Death and taxes go hand in hand for estate planners in California, but the expectations of their returns took a nosedive over the summer with the administration’s proposal to fund the Build Back Better Act by taxing unrealized capital gains on estates. Fortunately, lawmakers have so far left untouched these provisions that Congress made federal tax law in 2017, which were themselves changes to previous law.
This is not the last word on the subject. The estate and gift tax exclusion under current law does have a sunset provision of January 1, 2026. And, Congress has been known to slip in last-minute provisions that members sometimes don’t catch, or that they approve with the momentum that is part of coming together to create new law.
Keeping up with changes to current tax law is essential for estate planners in San Jose who are looking ahead to ensure that they have a plan to protect their property and assets for the future.
The stepped-up basis on capital gains
Under current law, when an individual leaves an asset to an heir, it has a basis, which is the price from which it increases in value as calculated for tax purposes, or steps up to its full market value upon death. This mechanism allows for the passing of appreciated value to heirs, and if the asset is sold, the capital gains will only apply to any increase from the adjusted, but not the original, value.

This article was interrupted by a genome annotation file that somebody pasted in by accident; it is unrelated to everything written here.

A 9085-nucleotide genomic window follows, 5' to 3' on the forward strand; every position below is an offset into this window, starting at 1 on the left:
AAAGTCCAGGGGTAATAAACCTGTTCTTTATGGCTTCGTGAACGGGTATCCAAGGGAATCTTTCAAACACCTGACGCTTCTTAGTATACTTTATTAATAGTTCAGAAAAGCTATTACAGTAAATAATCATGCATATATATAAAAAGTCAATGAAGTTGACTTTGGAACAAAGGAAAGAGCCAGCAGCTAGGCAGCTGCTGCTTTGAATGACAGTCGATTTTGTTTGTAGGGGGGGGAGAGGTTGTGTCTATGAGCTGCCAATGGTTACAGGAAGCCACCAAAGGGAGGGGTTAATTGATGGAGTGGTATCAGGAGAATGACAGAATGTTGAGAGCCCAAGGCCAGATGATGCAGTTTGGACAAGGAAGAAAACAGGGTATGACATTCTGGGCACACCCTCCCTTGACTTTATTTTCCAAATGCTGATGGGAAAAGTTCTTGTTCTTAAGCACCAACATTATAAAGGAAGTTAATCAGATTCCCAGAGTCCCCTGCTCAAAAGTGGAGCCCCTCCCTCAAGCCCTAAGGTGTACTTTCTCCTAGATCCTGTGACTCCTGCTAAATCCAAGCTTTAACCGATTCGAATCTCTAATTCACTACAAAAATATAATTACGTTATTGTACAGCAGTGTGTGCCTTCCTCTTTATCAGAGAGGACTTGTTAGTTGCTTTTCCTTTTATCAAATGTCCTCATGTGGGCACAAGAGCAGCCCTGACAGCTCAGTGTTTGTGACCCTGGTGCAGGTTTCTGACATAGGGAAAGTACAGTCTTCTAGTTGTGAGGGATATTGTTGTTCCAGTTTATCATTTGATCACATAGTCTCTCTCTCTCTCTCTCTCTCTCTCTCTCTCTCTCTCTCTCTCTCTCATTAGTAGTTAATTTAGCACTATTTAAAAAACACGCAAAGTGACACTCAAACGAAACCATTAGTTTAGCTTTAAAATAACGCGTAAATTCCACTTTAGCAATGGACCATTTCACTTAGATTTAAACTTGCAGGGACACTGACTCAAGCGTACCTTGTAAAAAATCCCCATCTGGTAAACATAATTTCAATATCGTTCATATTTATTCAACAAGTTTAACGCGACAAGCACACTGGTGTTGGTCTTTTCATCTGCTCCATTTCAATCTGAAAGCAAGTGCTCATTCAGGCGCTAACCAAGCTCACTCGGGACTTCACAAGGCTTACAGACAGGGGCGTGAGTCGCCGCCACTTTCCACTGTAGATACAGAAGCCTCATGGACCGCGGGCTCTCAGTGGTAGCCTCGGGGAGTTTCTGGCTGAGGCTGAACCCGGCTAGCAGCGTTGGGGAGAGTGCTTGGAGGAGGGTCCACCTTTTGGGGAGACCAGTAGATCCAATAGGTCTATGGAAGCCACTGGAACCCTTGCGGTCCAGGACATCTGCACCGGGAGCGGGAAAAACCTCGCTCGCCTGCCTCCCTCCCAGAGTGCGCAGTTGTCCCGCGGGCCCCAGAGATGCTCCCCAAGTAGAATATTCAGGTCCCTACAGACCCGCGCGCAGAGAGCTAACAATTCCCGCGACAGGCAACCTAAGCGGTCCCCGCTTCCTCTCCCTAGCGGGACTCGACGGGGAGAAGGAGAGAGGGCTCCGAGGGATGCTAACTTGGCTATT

If the step-up in basis were to disappear, it would put an undue burden not only on households and family businesses that would have to liquidate, but also constituents of areas of the country who may be rich in vast tracts of land, but who do not have liquid assets. Farmers and ranchers could end up owing millions of dollars on inherited land that has greatly appreciated value, and the heirs to family businesses would likely be forced to liquidate to pay the taxes.
The tax advantages in current law
Under the Tax Cuts and Jobs Act of 2017, the estate tax basic exclusions amount (BEA) increased from $5,450,000 to $11,400,000, which doubled for married couples to $22,800,000. As the exemption is portable, an estate planner can pass on assets to their spouse, who may then transfer these assets to their heirs.
Fortunately, proposals to accelerate the roll-back date on current exemptions have not materialized in current proposals, but the sunset clause remains in place. When making decisions on asset protection, estate planners would be wise to keep this in mind. For some, it may make sense to use some of these exemptions to make tax-free lifetime gifts, or to begin the transfer of assets to a dynasty trust, which will also circumvent gift and estate taxes.